When I tell you I've tried it, I have. I have worn earplugs while a person communicated to me in this way. this person was hearing, and a fluent ASL signer, but the ASL was the minor language, and not being able to hear her, I got everything all screwed up. Chances are I would have understood more of it than a deaf child because I can speak English fluently and sign ASL fluently, too. Imagine how tough that's got to be without full access or exposure to either language.

There is plenty of research out there that can be found at Gallaudet University supporting the theory that deaf children who have exposure to a fully accessible langauge from birth will have the same level of social and academic skills as any regular hearing child. Reasearch also shows that deaf children who have fully mastered ASL have an easier time learning to read and write English, and are often at the same grade level for reading and writing as regular hearing children . This is because when you can fully use a langauge to express yourself and communicate with others, you have acquired the concept of language. The concept of language is the same whether signed or spoken, regardless of its differences in grammar, syntax, and the rest of the individual facets of languages.

Anonymous wrote that "We as hearing parents learned to sign and used total communication at home. He wore hearing aids, which didn't help much because the sound was so distorted." This statement tells me a few things.

First, the son had no chance at fully accessing English through sound.

Second, TC was used at home.

Third, "learning to sign" doesn't tell me that these parents learned ASL. American Sign Langauge is not just "sign" or "signing". Just because one takes some classes doesn't make one a fluent signer.

Granted, I only have the comment itself to go on, and that means there is possibly some missing information that could help clarify some things. Did Anonymous take more than a beginner signing course? Was it instructed by a Deaf person? Speaking to what information I have in front of me, and that part of my brain that speaks from a lifetime of experience, I can only surmise that this deaf child was never really given a chance to succeed with ASL. There was probably little to no exposure to ASL on a regular basis, and that would have been the only fully accessible language that child had, especially when one considers that TC was used in the home between parents and child.

Here is a situation that looks to me as though the parents did what they thought was right. Both sets of my grandparents thought the same way towards their deaf children, too. The results will vary, but many are common to each other, and that common fact is that the deaf child doesn't get a fair chance at Deaf culture, and more importantly, exposure to a fully accesible language from birth. There are a lot of missed opportunities there, and Audism is the main culprit. Those who believe hearing and spoken languages are superior to deafness and signed languages have the majority of influence on that child. It is the parents who make the final decisions, and that is their right, but it saddens me to know that in most of these cases there was never an opportunity to explore all the options equally, and Deaf culture and ASL lose out. What's worse is that deaf children could have had opportunites for greatness through a natural and accessible language that is not only fully accessible to deaf people, but to hearing people as well. I see so much more that can be accomplished and I watch those opportunities get thrown by the wayside, dismissed, neglected, and many times not even noticed because of Audism. It seems to me that Anonymous could have been misled by those who advised them, and had never been given an opportunity to equally explore Deaf culture for them and their child. If so, it was a disservice to them. It's a shame sometimes to think what my parents could have been, and even though they were both happy for what they had, they we just as bitter for what happened outside of their control. It's a tragedy that few hearing people ever get to see, and many of us CODAs bear witness to that all our lives. Not just through our parents, but their Deaf friends, children, and any other Deaf person we have come across through our experiences. We sometimes see it in the faces of other hearing members of our families, like grandparents, aunts, uncles, and close cousins. We also sometimes see that even they are close to us, they still might not get it. It's amazing, and not in a good way.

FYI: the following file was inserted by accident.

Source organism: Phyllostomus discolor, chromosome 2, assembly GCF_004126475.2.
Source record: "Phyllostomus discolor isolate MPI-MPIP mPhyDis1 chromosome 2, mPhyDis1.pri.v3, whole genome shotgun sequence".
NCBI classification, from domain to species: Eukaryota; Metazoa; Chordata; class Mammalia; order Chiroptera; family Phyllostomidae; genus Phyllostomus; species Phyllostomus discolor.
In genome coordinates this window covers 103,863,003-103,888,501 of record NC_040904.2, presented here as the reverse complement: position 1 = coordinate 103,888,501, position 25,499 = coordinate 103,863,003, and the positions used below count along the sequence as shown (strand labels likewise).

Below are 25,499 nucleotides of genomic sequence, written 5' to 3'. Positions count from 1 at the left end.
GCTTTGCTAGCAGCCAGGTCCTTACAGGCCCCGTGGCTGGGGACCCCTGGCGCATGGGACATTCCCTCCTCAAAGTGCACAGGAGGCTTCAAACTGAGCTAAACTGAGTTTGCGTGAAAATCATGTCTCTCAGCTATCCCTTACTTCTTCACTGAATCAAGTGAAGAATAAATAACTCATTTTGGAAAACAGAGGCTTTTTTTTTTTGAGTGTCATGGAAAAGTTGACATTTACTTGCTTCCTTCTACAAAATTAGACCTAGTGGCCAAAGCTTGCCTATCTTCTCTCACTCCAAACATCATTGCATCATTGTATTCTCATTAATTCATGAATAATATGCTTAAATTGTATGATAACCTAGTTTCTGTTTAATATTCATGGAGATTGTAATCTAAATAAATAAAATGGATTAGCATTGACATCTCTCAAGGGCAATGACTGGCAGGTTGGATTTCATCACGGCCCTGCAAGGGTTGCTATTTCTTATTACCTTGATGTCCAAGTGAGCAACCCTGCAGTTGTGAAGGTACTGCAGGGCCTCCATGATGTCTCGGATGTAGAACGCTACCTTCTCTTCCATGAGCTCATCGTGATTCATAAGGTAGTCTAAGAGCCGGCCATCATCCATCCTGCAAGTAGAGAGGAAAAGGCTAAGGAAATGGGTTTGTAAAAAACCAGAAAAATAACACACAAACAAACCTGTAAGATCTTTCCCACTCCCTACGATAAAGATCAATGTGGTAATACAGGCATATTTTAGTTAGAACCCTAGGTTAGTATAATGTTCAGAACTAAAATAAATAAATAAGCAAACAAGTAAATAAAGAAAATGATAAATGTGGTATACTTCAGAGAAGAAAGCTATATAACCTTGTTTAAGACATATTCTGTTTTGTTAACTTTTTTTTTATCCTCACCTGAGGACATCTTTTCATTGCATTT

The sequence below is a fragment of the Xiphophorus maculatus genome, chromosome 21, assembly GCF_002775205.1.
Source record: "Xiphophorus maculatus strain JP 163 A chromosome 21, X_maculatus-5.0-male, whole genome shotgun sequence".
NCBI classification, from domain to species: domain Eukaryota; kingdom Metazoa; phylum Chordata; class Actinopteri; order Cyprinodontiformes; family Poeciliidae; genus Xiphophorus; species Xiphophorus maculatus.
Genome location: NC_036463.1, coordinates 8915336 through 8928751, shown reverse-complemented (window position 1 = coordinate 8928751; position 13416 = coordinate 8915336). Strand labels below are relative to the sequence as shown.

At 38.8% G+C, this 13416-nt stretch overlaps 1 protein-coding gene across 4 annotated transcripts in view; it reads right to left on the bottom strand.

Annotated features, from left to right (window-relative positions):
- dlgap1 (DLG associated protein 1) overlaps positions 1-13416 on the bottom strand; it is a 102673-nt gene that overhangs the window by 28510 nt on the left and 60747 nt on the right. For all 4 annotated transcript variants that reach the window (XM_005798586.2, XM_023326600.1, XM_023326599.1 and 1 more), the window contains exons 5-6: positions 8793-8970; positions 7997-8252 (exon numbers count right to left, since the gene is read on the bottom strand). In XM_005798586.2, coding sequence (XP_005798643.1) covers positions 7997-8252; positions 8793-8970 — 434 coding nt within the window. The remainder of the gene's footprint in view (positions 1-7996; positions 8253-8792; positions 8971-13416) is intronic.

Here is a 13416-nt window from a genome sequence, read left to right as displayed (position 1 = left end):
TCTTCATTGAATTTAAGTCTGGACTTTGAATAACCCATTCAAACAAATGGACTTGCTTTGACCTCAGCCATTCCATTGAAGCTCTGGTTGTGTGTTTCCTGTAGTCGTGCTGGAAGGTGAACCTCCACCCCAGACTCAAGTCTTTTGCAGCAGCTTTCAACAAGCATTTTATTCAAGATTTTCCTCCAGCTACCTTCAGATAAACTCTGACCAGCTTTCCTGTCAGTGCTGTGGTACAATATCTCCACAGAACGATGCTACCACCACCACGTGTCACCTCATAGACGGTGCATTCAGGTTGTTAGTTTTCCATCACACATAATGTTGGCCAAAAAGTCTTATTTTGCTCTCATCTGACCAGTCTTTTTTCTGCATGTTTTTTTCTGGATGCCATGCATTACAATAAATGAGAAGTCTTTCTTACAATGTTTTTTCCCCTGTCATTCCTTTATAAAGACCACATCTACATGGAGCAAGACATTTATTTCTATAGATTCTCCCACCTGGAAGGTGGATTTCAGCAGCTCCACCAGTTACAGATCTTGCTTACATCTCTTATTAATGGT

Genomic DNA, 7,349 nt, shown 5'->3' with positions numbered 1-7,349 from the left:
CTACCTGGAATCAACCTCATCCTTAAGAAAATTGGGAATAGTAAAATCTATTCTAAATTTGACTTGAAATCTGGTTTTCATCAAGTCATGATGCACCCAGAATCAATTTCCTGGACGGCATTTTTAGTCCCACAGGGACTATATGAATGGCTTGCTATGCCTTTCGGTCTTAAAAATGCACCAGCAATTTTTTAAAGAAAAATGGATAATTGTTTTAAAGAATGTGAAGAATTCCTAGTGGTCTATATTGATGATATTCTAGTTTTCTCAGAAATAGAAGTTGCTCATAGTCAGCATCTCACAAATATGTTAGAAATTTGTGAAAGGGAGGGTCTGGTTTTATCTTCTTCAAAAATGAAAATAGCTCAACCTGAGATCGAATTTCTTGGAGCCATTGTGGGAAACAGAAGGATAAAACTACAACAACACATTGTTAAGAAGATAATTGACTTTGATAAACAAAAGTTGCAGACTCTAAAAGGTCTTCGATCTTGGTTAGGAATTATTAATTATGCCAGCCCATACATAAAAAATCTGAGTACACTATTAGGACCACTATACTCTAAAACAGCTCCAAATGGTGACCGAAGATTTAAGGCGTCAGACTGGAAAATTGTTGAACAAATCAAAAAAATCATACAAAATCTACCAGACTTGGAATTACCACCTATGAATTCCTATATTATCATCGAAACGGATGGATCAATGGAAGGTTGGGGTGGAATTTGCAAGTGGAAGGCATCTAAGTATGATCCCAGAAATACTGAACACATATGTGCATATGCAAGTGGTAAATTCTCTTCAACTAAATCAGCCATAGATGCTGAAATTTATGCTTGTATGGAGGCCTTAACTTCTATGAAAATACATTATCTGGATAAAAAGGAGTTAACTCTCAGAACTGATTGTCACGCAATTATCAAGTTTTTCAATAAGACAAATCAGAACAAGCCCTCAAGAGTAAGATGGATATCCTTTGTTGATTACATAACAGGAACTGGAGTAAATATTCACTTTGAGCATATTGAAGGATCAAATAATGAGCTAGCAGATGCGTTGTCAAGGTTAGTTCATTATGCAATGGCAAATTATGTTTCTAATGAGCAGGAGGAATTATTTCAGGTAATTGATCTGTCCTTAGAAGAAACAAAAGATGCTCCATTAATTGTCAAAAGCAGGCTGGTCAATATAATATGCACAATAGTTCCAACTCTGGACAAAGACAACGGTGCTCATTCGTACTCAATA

Please don't get me wrong, Anonymous. You also told me that he earned an AS degree in community college and easlily placed into English 101, and that is a success to be proud of. I will never take that away from either of you. Be proud of what your son has accomplished, but please do not diminish my experiences because I haven't been a parent of a deaf child. As you can see, I have plenty of experience to bring to the table, and its just as valuable.

In future posts I will be addressing Anonymous's other points in the comment post. This was Part One of many. To be continued....

R. M.